If you are looking for more examples of simile poems, you can do an Internet search for similes or check your local library for poetry books. There are numerous examples everywhere, so just look for poems that make comparisons using those three magic words: like, as or than
Bio-poems are a wonderful introductory tool and discussion prompt for inspiring reading and writing comprehension. It is also a great ice breaker for pending activities. It is flexible and can be used in a variety of ways.
Here is a sample template for a bio-poem;
Your first name (or that of your subject),
Who is...(three adjectives)
Sibling of...Who loves...(three ideas or people)
Who fears...(three ideas )
Who needs...(three ideas)
Who feels...(three ideas)
Who would like to see...
you can also customize your template by adding a simile and/or metaphor line such as;
Name is like a...(simile)
Name is a ...(metaphor)
Students can apply a bio-poem to any of the characters in a story. This will promote a deeper understanding and develop characterization skills.
Students can use the bio-poem technique as a pre-writing skill when developing a biography or autobiography.
A bio-poem can be used to compare and contrast between the antagonist and protagonist in a narrative.
A bio-poem can be a fun challenge when applied to non human characters that have been personified in a narrative. (consider applying to the understanding of figurative language and personification i.e. poems on nature, objects, or love)
Bio-poem Extension Activities
Connecting with a character can be a challenge for visual and kinesthetic learners.
You can expand on this activity by adding a graphic organizer of a character.
Decorate the character with swatches of clothes and with cartoon bubbles containing comments the character would say.
Do this for each character from a narrative. Create a booklet and add the character figures and bio-poems. Have them design a new book-cover and a summary of the narrative for the back cover.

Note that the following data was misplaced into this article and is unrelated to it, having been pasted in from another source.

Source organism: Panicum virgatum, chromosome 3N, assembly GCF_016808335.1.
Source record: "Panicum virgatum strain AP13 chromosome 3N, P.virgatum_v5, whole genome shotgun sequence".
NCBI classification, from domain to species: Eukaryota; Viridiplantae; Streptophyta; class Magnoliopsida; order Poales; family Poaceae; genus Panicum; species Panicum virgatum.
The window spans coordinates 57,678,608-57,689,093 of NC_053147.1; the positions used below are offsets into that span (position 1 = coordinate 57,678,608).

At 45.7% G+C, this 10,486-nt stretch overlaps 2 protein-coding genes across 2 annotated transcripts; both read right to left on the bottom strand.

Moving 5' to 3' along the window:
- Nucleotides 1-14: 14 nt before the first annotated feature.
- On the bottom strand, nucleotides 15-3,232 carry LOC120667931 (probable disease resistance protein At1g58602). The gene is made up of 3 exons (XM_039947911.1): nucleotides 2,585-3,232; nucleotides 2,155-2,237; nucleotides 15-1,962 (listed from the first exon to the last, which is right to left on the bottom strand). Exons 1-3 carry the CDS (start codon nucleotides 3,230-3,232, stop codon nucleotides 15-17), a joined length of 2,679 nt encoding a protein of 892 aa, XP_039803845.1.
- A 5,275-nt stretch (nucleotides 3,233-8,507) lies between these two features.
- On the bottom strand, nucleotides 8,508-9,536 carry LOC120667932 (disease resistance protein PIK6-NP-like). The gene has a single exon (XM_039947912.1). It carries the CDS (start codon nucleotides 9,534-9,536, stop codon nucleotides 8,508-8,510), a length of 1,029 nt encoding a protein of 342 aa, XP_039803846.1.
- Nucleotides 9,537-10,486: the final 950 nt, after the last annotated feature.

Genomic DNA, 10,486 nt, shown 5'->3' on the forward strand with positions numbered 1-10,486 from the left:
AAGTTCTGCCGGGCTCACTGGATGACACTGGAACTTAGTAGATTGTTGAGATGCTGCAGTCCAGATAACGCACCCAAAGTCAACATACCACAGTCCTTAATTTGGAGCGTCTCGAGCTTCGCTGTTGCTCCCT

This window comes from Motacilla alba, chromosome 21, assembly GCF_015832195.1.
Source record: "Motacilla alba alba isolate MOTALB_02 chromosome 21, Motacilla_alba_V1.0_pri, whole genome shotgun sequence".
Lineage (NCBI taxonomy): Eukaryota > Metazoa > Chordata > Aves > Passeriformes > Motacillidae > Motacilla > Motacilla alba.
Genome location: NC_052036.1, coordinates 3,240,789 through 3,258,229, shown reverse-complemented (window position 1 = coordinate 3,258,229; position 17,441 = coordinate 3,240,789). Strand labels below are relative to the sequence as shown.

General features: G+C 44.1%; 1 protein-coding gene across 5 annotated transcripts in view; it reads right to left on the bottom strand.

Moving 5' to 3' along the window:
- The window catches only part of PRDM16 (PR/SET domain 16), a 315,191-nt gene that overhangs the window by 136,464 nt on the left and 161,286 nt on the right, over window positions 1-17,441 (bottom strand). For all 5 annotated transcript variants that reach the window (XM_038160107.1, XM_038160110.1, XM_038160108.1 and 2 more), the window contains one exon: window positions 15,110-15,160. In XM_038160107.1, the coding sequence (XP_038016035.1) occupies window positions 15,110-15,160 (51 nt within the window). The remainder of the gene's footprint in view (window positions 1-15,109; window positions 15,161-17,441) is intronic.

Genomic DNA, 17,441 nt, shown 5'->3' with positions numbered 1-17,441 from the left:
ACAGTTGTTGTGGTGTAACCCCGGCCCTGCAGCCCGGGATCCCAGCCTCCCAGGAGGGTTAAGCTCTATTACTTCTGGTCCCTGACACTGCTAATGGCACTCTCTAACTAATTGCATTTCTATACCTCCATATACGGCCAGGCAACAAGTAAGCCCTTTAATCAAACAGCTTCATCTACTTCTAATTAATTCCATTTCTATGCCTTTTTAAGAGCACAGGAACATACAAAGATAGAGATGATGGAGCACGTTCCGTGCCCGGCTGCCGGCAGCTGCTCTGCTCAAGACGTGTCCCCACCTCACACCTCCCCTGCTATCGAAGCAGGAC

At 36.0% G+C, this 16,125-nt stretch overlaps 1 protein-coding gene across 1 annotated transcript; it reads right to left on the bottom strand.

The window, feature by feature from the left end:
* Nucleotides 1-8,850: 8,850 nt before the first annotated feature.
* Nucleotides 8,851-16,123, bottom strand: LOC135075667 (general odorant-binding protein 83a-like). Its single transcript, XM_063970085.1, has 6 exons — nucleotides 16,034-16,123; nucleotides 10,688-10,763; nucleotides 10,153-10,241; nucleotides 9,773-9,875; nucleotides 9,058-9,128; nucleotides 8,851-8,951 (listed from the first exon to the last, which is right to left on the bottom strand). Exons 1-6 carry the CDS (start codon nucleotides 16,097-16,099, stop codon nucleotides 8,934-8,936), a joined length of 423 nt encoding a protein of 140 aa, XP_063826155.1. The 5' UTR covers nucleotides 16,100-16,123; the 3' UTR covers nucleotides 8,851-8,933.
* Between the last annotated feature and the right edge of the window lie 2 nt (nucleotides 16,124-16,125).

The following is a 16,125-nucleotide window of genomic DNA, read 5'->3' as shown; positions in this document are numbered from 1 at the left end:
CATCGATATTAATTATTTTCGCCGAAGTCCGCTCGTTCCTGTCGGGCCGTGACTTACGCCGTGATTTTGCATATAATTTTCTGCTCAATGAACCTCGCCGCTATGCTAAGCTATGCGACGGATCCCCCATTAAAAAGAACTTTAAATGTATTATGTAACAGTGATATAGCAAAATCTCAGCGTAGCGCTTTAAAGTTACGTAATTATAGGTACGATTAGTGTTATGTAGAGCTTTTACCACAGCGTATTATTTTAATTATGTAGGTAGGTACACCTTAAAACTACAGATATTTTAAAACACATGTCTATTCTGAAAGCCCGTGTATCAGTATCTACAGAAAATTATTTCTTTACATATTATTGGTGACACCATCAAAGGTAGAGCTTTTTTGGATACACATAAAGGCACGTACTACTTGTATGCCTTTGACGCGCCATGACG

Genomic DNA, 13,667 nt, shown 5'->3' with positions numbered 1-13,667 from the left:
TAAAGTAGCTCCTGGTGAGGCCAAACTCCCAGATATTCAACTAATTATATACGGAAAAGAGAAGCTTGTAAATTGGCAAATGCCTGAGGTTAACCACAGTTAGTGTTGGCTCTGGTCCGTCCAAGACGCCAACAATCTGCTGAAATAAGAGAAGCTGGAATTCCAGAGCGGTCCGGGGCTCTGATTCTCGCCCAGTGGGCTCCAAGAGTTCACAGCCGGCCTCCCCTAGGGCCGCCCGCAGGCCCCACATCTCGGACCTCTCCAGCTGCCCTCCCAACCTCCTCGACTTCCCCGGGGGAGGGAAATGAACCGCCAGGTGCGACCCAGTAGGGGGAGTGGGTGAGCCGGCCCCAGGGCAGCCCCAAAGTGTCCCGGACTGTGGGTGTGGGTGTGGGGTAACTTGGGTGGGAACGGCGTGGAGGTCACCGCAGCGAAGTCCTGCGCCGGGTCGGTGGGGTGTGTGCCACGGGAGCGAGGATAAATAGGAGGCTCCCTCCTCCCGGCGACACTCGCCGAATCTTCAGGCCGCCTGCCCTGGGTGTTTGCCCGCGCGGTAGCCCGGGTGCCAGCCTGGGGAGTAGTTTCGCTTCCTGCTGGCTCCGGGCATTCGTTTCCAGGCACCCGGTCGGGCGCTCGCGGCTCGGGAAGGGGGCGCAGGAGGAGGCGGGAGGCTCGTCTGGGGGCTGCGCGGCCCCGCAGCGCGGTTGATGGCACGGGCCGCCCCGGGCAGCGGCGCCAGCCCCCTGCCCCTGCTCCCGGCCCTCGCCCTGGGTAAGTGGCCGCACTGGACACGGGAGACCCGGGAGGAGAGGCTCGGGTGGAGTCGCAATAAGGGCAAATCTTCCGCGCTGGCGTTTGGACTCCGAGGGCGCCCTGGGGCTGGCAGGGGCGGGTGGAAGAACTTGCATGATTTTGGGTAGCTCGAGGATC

These activities can be customized for a variety of age groups. Have fun and get creative. The whole idea is to have the students understand characterization. The additional activities such as the back cover summary above will allow you to explore and evaluate plot.
Additional activities and ideas for using the bio-poem
Once the poem is done DON'T stop there! You can expand on this in a variety of ways.
From autobiography to biography - Have students exchange bio-poems and have them write a short biography or poem based on their friend's paper.
Build a character wall of the various characters in a novel you are reading or writing about.
Create a windsock with the characters for your classroom as a visual cue for you and your students. You can refer to it during discussions and lessons.
Technology can also be used! Have students create a single slide on Power Point of their respective bio-poem. Let the students add related graphics to it. Create a new Power Point presentation with everyone's slide and show it to the class. You can also convert the slides to a movie and show it to them at the end of the year. Upload it to your class page or blog.
Scan the web for samples of bio-poems and ideas. Templates can vary. Be creative and customize for your specific needs.